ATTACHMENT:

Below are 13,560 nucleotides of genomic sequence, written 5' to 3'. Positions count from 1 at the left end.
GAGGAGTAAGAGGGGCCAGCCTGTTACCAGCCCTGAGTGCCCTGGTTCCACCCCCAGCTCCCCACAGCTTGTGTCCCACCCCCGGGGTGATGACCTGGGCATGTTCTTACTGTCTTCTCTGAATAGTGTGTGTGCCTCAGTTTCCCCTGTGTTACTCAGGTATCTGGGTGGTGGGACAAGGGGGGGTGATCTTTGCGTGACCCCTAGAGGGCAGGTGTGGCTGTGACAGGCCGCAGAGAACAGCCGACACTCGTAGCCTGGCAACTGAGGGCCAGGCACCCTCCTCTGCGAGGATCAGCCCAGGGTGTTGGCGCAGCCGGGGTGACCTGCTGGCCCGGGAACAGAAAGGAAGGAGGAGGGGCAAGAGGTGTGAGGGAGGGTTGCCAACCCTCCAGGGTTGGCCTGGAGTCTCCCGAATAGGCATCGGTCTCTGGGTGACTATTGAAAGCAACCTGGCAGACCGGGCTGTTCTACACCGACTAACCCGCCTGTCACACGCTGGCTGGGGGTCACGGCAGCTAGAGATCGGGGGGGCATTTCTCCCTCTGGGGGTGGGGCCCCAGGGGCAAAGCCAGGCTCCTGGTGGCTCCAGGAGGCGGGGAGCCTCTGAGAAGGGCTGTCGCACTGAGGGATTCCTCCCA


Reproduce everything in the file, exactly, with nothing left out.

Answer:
Below are 13,560 nucleotides of genomic sequence, written 5' to 3'. Positions count from 1 at the left end.
GAGGAGTAAGAGGGGCCAGCCTGTTACCAGCCCTGAGTGCCCTGGTTCCACCCCCAGCTCCCCACAGCTTGTGTCCCACCCCCGGGGTGATGACCTGGGCATGTTCTTACTGTCTTCTCTGAATAGTGTGTGTGCCTCAGTTTCCCCTGTGTTACTCAGGTATCTGGGTGGTGGGACAAGGGGGGGTGATCTTTGCGTGACCCCTAGAGGGCAGGTGTGGCTGTGACAGGCCGCAGAGAACAGCCGACACTCGTAGCCTGGCAACTGAGGGCCAGGCACCCTCCTCTGCGAGGATCAGCCCAGGGTGTTGGCGCAGCCGGGGTGACCTGCTGGCCCGGGAACAGAAAGGAAGGAGGAGGGGCAAGAGGTGTGAGGGAGGGTTGCCAACCCTCCAGGGTTGGCCTGGAGTCTCCCGAATAGGCATCGGTCTCTGGGTGACTATTGAAAGCAACCTGGCAGACCGGGCTGTTCTACACCGACTAACCCGCCTGTCACACGCTGGCTGGGGGTCACGGCAGCTAGAGATCGGGGGGGCATTTCTCCCTCTGGGGGTGGGGCCCCAGGGGCAAAGCCAGGCTCCTGGTGGCTCCAGGAGGCGGGGAGCCTCTGAGAAGGGCTGTCGCACTGAGGGATTCCTCCCA